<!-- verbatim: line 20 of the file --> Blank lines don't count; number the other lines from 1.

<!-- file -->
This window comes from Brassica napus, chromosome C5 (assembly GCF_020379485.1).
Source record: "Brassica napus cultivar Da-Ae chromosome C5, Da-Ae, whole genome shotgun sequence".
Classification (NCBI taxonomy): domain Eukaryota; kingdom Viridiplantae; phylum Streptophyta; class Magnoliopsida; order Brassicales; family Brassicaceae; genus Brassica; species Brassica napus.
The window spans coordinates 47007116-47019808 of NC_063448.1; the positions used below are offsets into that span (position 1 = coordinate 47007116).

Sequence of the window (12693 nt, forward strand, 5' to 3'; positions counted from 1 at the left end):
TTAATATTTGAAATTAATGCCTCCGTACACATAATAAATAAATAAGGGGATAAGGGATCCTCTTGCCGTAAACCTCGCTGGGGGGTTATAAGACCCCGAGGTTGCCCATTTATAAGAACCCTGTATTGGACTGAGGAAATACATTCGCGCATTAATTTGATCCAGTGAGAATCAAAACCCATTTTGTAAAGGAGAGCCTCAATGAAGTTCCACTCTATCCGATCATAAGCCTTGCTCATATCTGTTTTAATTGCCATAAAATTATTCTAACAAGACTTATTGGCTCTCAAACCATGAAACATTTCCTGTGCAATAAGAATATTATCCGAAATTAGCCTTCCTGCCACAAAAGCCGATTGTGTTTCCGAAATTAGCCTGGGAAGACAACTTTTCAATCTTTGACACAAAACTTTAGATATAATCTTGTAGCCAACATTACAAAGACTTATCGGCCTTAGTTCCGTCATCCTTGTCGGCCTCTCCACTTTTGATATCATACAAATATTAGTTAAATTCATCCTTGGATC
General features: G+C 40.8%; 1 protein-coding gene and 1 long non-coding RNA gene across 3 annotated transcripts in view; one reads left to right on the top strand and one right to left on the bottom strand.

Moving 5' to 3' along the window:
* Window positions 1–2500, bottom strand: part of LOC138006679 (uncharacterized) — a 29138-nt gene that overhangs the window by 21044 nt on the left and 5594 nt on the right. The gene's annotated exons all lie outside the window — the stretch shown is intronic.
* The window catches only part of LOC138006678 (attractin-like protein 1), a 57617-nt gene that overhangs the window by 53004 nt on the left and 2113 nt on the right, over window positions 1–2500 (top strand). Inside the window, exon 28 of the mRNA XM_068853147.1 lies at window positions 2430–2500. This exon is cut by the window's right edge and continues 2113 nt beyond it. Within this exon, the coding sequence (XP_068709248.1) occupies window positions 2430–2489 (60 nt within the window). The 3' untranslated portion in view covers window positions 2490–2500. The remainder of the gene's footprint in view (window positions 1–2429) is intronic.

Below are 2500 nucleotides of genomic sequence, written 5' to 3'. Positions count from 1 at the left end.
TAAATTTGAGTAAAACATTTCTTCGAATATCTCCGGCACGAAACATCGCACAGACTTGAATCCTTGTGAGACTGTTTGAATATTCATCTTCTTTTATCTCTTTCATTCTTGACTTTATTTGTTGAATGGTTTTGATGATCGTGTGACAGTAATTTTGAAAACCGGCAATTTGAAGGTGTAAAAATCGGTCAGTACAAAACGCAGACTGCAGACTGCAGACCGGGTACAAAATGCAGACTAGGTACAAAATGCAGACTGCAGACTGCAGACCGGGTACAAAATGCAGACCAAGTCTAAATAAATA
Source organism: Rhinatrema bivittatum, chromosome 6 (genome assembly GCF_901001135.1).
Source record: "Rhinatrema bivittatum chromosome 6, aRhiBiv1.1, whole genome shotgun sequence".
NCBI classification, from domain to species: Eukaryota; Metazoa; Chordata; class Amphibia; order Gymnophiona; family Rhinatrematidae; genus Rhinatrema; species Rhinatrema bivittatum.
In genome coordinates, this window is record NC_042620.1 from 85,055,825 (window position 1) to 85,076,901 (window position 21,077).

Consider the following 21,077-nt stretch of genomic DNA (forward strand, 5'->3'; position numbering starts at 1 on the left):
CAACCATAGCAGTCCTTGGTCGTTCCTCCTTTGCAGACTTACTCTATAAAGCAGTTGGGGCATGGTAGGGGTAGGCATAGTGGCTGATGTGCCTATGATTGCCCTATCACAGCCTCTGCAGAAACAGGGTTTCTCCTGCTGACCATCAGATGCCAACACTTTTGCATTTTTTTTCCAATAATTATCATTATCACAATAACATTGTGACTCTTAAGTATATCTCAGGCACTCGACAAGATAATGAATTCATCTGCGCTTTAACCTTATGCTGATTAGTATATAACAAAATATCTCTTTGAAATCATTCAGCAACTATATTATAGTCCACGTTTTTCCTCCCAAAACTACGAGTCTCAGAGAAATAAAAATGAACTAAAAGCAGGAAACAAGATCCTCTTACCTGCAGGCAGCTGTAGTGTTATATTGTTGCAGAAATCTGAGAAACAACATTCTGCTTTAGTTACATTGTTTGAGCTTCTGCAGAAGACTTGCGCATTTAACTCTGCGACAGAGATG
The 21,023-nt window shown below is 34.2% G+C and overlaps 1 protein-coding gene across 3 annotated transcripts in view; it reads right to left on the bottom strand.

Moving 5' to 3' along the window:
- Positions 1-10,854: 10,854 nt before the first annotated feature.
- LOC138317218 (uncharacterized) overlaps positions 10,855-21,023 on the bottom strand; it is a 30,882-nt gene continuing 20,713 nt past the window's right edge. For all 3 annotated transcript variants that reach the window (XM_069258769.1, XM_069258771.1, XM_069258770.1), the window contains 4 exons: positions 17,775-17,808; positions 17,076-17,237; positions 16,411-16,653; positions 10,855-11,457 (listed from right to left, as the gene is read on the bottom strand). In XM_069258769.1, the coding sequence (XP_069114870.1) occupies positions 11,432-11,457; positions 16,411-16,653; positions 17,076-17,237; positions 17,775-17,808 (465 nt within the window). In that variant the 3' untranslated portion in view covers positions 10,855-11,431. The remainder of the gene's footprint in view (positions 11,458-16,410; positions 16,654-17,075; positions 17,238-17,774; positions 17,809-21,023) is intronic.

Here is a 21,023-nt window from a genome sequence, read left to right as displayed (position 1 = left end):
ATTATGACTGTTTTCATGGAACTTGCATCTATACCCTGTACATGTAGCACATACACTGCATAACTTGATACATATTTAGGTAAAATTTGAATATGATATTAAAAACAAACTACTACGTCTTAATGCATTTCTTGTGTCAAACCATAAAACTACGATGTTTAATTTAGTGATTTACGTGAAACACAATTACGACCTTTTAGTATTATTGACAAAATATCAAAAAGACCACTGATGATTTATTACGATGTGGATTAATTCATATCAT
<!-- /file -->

Moving 5' to 3' along the window: